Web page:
Aaron Elkin's BLIND LOVE is about the real choices that teenagers make today. The first in the STORIES FROM PALMETTO HIGH series, BLIND LOVE resonates as a true-to-life, honest handling of the issues that reign supreme in the hearts and minds of High School students.
Elkin is a retired teacher. Consequently, BLIND LOVE brims with anecdotes collected over the years. From page one, it is obvious that a teacher who listened to and cared about his students wrote this story.
BLIND LOVE has many strong points. Strongest, in my opinion, is that the story manages to be a sermon-less morality play. Mr. Elkin seems well aware that teens need to read about making good choices without prejudgment. BLIND LOVE is what you might expect; it is a love story.
As a love story, BLIND LOVE will capture and keep the attention of 14 to 19 year-olds because it is told through the eyes of a young man who struggles with how to fit in. The main character, Dave, is an imperfect person trying to remain true to himself and his values.
Fate opens a series of doors for Dave to prove his worth and to discover the true meaning of love.
When Dave comes upon a near fatal accident, involving a girl that he had always considered "out of his league," he has the opportunity to become Stephanie's knight in shining armor. However, this opportunity is not as simple and straightforward as it initially seems. There are unintentional consequences to Dave's actions that he could never have anticipated. For example, others misconstrue Dave's being in the right place at the right time as opportunism and perhaps even criminality!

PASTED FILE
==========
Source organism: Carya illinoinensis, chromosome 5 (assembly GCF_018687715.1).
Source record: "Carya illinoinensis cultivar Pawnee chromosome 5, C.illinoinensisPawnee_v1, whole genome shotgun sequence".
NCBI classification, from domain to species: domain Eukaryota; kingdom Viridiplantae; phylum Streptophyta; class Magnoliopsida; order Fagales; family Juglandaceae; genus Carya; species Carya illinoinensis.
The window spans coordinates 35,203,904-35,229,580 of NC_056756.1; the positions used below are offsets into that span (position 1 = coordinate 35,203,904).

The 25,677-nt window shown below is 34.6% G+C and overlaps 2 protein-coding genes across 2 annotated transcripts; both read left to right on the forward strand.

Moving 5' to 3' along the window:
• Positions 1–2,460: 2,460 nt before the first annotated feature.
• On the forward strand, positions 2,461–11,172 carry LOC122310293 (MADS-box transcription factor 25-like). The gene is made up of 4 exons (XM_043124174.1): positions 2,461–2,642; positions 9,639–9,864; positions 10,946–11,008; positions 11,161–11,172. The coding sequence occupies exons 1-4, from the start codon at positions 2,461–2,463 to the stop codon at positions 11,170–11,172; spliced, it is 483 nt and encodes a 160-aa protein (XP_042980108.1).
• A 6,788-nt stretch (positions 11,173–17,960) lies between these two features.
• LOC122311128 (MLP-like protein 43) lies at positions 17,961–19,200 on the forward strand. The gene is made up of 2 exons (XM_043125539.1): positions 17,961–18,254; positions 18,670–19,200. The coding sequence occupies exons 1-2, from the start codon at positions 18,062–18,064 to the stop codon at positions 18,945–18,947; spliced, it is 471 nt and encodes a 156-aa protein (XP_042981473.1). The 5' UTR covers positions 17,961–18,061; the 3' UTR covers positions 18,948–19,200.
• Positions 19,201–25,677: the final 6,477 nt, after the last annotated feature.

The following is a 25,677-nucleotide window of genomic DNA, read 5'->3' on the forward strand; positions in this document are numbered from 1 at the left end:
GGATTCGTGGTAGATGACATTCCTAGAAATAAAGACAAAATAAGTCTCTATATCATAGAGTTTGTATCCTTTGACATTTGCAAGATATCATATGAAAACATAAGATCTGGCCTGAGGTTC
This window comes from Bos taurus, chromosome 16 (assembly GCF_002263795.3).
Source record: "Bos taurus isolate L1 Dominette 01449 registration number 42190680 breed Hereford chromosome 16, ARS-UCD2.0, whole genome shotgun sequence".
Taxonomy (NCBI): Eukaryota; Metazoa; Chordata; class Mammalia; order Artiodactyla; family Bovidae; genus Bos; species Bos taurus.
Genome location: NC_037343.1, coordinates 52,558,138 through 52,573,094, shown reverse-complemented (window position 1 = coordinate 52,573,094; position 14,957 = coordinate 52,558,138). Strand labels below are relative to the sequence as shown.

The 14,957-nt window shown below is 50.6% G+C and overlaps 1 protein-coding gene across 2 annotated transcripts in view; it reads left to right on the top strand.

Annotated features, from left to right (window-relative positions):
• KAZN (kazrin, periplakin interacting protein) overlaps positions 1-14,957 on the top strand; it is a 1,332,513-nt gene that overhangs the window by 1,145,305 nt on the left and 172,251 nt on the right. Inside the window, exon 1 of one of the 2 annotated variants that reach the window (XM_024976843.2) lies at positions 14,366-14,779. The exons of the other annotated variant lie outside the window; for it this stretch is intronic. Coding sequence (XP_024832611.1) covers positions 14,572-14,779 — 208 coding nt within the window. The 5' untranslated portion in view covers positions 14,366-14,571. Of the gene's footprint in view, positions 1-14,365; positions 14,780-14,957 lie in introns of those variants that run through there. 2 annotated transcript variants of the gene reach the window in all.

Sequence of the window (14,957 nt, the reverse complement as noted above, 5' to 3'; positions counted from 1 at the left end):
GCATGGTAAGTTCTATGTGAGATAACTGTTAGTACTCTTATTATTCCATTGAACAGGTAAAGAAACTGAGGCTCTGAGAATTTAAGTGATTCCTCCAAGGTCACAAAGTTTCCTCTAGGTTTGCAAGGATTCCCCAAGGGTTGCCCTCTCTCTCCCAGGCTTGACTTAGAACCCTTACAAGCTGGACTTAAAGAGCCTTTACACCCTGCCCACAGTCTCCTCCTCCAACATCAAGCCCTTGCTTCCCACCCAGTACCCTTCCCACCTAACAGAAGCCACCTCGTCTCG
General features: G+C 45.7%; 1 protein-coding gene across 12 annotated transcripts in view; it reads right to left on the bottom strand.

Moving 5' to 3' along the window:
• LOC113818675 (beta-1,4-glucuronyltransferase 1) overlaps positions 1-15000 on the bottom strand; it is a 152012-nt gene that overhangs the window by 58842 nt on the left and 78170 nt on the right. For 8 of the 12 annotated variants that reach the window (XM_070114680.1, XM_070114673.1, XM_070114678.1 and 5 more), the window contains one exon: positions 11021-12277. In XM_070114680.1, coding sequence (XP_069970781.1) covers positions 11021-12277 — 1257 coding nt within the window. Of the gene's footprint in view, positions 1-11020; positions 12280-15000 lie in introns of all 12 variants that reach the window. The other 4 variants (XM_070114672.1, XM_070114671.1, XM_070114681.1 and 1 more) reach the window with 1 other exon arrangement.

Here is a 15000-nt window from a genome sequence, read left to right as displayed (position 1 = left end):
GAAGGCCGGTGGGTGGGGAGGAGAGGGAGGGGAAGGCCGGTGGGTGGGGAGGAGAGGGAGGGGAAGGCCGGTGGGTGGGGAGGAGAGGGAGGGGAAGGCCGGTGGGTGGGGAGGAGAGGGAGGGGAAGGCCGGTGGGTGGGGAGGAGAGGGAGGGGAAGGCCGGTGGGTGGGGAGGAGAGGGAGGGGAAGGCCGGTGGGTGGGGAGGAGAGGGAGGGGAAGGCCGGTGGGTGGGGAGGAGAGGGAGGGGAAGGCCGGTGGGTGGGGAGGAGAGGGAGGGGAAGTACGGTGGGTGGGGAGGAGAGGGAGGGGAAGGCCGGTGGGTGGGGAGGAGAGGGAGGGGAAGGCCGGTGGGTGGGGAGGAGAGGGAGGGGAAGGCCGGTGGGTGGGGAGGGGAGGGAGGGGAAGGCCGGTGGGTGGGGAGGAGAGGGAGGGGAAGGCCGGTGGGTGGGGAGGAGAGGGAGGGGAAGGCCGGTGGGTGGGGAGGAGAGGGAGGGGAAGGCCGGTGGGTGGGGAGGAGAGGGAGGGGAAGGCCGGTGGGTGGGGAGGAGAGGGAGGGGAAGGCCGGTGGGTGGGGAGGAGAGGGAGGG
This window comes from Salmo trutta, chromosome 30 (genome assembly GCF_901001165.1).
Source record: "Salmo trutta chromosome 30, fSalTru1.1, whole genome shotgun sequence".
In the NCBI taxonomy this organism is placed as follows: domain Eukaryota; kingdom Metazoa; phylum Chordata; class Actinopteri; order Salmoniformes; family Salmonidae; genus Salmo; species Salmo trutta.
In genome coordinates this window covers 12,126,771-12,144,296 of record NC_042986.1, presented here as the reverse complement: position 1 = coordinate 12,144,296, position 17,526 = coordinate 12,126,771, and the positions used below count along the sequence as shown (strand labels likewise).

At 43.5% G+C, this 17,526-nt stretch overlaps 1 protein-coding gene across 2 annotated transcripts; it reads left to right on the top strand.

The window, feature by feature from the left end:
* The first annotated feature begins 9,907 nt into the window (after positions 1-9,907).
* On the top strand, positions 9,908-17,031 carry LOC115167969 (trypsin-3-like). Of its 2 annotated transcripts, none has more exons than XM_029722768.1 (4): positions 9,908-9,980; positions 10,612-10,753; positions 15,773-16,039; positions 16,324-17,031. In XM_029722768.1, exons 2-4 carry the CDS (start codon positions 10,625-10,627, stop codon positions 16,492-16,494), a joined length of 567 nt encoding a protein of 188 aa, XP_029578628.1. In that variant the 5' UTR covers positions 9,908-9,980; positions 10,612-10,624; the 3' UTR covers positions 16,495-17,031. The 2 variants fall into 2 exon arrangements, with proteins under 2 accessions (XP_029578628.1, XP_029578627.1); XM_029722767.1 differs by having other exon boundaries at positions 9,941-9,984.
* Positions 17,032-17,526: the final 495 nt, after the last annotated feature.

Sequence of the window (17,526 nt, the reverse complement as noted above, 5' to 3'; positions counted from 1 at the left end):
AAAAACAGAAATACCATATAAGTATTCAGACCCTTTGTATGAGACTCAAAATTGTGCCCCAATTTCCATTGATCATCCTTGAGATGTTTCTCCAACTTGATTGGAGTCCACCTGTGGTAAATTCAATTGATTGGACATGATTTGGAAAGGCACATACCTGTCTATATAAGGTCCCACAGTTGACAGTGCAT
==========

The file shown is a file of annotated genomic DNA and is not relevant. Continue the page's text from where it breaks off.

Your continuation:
Another door opened is the one to the popular crowd. Upon Dave's admission to the upper echelon of High School cliques, his life begins to go into a tailspin. The simple, humble and moral plan that Dave had drawn up for his life is challenged to the core by the pitfalls of his newfound popularity.
Though BLIND LOVE is written from Dave's perspective, I believe that girls will generally enjoy reading this story more than guys will. Girls will be drawn in by the surprising complexity of Dave's mind. Most stories of teenage love don't provide girls with the depth of insight into the male mind that BLIND LOVE does. For this reason alone, I believe that this book could be quite popular...
Carolina Summers Book Reviews, December 2009
Blind Love was a single-sitting read, and my interest never flagged. At a mere 114 pages, it was perfect for a lazy afternoon. I think that the best quality of Blind Love is that it is written from the perspective of a teenage boy that is genuinely trying to find his place in the world. I could relate to the main character's desire to stick with a simple plan. I could also sympathize with this character's drift into uncharted territory. In this case, the unexpected opportunity of helping to save a beautiful girl that had been involved in a serious accident sent the protagonist into a new world. Because the girl he saved was uberpopular, he became part of the popular crowd. This was not part of his simple plan. And it is confusing and exposes him to questions of right and wrong that he never anticipated. What does a person who always consider himself a "regular guy" do when he suddenly is "Mr. Popular"? BTW, there is romance in Blind Love. Not sappy romance. There are some mature themes in this book too. Of course, the book wouldn't work without the main character struggling with these things, so they are not gratuitous, they are essential to the plot. Yes, I would recommend this book to teens, ages 16-19. Guys will relate to Blind Love. And I think girls will like this story because it allows them to sneak a peak at the mind of the good guys. It makes you believe that the good guys are really out there.
--Gina C. from Las Vegas, Nevada